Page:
All of these types of sensors can be, and are, used in medical equipment applications. They help eliminate human error while providing more accurate readings and faster results. Rather than rely on human judgment to match colors or identify changes in light intensity, the sensors are designed to read or measure light— a real-world signal considered to be very stable and highly accurate—in a reliable, repeatable way. Data from the optoelectronic measurements are fed directly into the computer system, removing another possible source of error. The sensors are noncontact, able to perform their sensing or measurement functions without the need for physical contact with specimens such as blood, urine, or other bodily fluids. This is critical because if the specimens are tainted in any way, the resulting readings and measurements may not be accurate.

Current Medical Applications
Current medical applications that use optoelectronic sensors include pulse oximetry, measuring the amount of oxygen in the blood (see "Optical Sensors in Pulse Oximetry"); heart-rate monitors; blood diagnostics, such as blood glucose monitoring; urine analysis; and dental color matching.

Light-to-voltage and light-to-frequency converters serve as the platform on which the other integrated optoelectronic sensors are built, e.g., the IR optoelectronic sensors currently used in pulse oximetry systems and personal heart-rate monitors. These types of optoelectronic sensors integrate other functions such as current-to-voltage conversion, amplification, and A/D conversion, which results in smaller, less costly, and more reliable diagnostic systems. Integrated optoelectronic sensors have helped establish pulse oximetry as a viable medical procedure. Prior to pulse oximetry, medical professionals relied on blood samples to determine blood oxygen content, but these measurements could not give real-time results. Early pulse oximetry systems were large, bulky, and expensive, costing approximately $10,000. With the advent of integrated optoelectronic sensors and better LEDs, modern pulse oximetry systems became possible, enabling real-time, accurate, and noninvasive measurements of blood oxygen content. The use of integrated optoelectronic sensors in personal heart-rate monitors has resulted in similar benefits.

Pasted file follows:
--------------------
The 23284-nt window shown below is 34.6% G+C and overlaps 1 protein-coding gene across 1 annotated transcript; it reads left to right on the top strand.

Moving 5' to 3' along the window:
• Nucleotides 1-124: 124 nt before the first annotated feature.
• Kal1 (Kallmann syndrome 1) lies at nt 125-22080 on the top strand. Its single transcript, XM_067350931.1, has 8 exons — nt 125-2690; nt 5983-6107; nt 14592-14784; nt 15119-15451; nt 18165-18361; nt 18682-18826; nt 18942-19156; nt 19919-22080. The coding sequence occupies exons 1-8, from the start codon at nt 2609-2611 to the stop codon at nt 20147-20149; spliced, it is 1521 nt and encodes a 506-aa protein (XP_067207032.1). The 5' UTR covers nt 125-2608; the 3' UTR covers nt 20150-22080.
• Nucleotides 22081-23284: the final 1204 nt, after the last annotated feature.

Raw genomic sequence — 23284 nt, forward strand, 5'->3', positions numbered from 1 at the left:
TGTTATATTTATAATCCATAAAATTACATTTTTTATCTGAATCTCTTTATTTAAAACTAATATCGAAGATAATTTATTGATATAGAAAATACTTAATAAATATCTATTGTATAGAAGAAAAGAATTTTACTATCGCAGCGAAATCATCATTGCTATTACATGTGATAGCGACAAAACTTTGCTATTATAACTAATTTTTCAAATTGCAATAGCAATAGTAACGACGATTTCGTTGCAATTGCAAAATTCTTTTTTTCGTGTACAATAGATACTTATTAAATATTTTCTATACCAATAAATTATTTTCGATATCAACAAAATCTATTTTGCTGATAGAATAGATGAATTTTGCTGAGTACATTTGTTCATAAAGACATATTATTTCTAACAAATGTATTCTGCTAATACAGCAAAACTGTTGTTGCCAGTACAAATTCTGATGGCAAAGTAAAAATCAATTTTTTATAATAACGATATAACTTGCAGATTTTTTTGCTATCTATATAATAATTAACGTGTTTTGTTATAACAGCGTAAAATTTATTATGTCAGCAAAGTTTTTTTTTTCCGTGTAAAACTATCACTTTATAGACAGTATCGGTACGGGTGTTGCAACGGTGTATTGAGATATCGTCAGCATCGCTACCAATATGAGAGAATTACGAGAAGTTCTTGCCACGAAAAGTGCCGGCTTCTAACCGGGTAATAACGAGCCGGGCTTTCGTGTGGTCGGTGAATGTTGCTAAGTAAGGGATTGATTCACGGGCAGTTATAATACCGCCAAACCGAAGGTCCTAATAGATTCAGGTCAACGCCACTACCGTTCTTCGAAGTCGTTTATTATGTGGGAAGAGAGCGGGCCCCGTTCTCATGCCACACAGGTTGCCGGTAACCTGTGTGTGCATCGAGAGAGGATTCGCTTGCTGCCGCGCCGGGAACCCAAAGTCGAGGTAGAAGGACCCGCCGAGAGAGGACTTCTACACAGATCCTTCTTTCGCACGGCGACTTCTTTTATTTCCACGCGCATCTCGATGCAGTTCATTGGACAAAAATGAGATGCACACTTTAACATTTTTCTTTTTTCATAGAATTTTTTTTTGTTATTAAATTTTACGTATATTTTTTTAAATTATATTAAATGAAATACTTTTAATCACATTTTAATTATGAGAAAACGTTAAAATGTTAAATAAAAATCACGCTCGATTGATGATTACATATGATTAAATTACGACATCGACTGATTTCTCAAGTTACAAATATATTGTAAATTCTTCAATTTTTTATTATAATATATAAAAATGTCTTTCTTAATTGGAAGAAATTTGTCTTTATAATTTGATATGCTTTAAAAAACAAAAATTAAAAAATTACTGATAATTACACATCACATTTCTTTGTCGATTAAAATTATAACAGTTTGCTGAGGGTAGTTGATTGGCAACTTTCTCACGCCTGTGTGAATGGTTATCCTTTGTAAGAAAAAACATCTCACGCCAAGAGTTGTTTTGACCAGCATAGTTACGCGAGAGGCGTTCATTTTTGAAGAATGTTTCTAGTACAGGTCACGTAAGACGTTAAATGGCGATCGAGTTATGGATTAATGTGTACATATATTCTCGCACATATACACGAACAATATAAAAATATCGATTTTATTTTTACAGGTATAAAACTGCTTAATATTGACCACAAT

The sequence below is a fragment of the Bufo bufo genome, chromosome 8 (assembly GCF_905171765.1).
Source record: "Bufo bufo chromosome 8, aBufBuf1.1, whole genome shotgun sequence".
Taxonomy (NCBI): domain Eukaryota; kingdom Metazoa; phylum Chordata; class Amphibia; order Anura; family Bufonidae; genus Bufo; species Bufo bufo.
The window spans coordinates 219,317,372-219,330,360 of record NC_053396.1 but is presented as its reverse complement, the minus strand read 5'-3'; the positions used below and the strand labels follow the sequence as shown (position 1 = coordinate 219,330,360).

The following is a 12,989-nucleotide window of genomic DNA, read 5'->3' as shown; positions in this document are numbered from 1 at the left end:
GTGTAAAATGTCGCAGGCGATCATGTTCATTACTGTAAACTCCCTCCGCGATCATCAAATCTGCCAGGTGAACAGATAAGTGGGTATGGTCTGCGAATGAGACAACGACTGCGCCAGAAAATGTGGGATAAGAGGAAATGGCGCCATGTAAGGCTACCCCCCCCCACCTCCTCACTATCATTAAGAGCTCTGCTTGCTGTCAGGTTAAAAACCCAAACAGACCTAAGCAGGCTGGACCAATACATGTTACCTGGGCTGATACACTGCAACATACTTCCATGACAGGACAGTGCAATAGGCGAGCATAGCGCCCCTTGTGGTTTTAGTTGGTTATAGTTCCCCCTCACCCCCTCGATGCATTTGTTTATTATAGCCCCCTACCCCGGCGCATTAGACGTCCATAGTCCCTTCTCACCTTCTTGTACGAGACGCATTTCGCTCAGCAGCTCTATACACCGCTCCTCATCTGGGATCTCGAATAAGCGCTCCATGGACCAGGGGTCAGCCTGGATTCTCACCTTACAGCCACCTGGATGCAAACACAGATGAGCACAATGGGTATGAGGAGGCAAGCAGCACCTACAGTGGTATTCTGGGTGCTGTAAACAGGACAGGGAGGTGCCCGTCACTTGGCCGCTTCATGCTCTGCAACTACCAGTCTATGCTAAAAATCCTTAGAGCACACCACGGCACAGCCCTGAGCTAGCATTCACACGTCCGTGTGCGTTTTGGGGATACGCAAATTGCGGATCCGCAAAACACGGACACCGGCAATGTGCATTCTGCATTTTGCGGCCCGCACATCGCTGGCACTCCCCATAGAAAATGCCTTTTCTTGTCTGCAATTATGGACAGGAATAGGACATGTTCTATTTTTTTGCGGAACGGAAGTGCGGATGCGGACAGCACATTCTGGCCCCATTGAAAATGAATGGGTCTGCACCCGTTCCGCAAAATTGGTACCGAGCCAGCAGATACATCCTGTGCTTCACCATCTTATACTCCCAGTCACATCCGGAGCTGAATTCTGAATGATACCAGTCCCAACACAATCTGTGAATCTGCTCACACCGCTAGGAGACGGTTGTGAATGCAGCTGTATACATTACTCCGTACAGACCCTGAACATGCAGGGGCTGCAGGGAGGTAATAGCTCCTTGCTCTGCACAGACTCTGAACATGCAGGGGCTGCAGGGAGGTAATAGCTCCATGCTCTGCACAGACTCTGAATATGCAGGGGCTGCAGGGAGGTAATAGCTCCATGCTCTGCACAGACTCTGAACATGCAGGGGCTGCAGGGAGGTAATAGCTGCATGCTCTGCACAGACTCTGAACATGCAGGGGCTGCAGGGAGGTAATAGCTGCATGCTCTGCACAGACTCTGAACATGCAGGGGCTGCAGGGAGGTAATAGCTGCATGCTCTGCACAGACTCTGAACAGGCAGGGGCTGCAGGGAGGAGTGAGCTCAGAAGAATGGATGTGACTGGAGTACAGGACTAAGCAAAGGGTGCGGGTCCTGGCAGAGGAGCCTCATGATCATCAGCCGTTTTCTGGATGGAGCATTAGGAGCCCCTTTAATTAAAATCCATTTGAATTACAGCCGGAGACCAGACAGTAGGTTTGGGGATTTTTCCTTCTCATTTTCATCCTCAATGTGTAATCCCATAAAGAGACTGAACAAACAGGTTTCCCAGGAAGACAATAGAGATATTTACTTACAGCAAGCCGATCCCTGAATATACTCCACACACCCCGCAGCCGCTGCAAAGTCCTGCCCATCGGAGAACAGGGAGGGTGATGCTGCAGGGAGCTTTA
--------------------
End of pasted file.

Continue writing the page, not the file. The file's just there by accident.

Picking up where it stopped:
Light-to-voltage and light-to-frequency converters also serve as the platforms for color sensors, which are currently used in blood glucose monitors designed for home use. Blood glucose monitors (see "Integrated Color Sensors in Blood Glucose Meters") presently use one of two different methods:

  • The optoelectronic sensor method, in which a drop of blood on a special test strip is read by an optoelectronic sensor, which measures a color change or the reflectance of a particular wavelength of light to determine blood glucose levels.
  • The electrochemical method, in which a drop of blood on a special test strip provides an electroresistive measurement to determine glucose levels.

Of the two approaches, the optoelectronic sensor method offers several benefits: The test strips tend to be cheaper to manufacture; testing requires extremely low specimen volumes, leading to less pain for the patient; the method is less sensitive to the presence of prescription and over-the-counter drugs in the patient's system; and compared to the electrochemical method, its accuracy is less affected by the number of red blood cells present.

The accuracy and speedy results enabled by integrated color sensors also make them the optoelectronic sensors of choice for urine analysis and dental color matching applications. They allow medical professionals to automate analyses that used to rely on human judgments. Prior to optoelectronic sensors, urine analysis involved dipping a test strip into a specimen and trying to match the resulting color to a chart; dental color matching consisted basically of eyeballing color strips.